In the following term paper, I will examine the way the BBC worked during the Second World War by using the reporting on El Alamein as a representative example. First of all it will be examined how the BBC developed and worked during the time between 1939 and 1945, including the different types of offered programmes but also the way the staff worked under the adverse circumstances of war. Then the battle of El Alamein will be explained, although it will not be possible to go too much into detail. After these explanatory chapters the practical analysis of War Reports of the battle of El Alamein follows. It was not easy to collect these examples because there is only a limited number of old recordings available on the internet. Even though I contacted the BBC archive, they could not help me. So I had to rely on the sources provided on the internet. My original plan was to compare the Germans reports with the BBC ones. However, there were no German audio clips available even though I got in contact with many archives.

2 The BBC at War

In Britain there was in the 1920s a remarkable growth in broadcasting technology, organization and reception. In 1922, the Postmaster-General permitted the formation of a British Broadcasting Company, organized by the six major wireless manufacturers, to give regular programmes of entertainment from various stations. Initially there were only five stations, at London, Birmingham, Manchester, Newcastle and Cardiff, but gradually a nationwide network was built up. In Britain, the Lloyd George government granted a monopoly to the BBC whereas in other countries, such as the United States, the broadcasters were involved in a rough competition. In the 1930s there was significant evidence that the widening availability of radio was changing the traditional patterns of British domestic life.[5]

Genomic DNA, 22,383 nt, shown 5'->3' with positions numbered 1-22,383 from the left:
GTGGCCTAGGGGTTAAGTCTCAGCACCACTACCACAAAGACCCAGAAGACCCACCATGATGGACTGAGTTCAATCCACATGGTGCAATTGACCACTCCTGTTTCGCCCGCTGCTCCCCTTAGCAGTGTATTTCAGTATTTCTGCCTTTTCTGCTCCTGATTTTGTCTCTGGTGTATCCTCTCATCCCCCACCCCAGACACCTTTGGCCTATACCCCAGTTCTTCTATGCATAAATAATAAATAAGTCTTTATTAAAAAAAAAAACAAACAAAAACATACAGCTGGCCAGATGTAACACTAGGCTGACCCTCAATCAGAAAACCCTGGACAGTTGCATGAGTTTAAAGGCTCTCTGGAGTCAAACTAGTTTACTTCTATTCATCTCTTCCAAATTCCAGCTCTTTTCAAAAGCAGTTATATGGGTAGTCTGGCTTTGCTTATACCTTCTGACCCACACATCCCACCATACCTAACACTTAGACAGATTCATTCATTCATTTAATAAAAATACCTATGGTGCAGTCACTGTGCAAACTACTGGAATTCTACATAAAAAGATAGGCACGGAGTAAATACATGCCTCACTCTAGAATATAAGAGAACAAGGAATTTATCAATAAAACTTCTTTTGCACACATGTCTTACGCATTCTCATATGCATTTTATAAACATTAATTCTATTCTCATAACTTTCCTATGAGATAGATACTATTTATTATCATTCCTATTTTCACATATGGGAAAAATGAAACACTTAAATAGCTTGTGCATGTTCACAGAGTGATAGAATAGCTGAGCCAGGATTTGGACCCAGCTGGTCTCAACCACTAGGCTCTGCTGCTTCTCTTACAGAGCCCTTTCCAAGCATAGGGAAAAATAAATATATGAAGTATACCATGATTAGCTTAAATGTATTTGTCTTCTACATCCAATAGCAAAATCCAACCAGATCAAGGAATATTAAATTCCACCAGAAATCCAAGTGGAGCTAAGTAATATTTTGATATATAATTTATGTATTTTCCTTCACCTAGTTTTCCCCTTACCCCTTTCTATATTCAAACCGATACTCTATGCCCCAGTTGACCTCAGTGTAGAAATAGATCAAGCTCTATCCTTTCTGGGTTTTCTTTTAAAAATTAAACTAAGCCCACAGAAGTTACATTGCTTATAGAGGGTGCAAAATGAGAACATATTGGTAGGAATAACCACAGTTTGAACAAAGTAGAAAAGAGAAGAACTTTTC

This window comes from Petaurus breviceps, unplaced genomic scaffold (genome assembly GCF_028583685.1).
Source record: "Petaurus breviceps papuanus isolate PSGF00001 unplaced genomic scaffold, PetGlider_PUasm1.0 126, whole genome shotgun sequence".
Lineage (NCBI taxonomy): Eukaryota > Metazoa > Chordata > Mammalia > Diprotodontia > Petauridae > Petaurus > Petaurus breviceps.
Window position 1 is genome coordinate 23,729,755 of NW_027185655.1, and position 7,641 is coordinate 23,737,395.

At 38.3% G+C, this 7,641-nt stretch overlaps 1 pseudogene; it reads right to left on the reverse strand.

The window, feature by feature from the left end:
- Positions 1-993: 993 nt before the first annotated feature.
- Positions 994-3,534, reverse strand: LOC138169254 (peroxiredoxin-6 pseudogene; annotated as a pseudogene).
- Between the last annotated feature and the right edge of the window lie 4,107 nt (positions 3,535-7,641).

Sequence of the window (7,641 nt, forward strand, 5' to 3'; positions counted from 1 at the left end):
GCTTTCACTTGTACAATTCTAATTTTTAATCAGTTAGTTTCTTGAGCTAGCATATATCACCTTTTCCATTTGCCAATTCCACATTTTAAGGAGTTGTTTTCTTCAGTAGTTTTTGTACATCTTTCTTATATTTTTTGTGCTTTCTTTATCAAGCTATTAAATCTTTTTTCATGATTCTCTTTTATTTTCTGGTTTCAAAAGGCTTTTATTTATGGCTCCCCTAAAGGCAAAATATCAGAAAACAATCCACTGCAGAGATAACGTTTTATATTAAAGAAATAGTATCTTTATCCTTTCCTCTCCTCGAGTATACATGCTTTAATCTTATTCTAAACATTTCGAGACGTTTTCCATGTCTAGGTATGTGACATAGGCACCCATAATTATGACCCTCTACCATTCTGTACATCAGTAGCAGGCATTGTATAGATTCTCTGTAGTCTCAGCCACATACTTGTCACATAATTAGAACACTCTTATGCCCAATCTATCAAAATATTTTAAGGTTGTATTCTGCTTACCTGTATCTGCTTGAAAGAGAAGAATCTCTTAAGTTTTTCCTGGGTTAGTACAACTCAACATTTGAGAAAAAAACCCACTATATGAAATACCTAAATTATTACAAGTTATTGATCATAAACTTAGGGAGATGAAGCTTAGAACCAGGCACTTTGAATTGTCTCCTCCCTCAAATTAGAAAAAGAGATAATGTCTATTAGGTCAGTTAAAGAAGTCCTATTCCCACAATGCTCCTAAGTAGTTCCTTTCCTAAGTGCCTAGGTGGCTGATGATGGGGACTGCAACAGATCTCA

In Germany too, radio was a reasonably well-established mass medium even before the Machtergreifung of the Nazis. Before 1933 broadcasting in Germany was highly decentralized and politically neutral and was only controlled by the Lander. The German Reichsrundfunkgesellschaft, which is an equivalent to the BBC, was controlled by the Reichspost and by the governments of the federal states. But together with the deletion of the democracy in Germany in the early 1930s went also the loss of the general autonomy of the German radio programme. In November 1932, the Papen government decided to install a Broadcasting Commissioner nominated by the Ministry of the Interior, to undermine the programming autonomy of the regions. After January 1933, broadcasting was immediately put under the rule of Goebbels and his Propaganda Ministry.[6]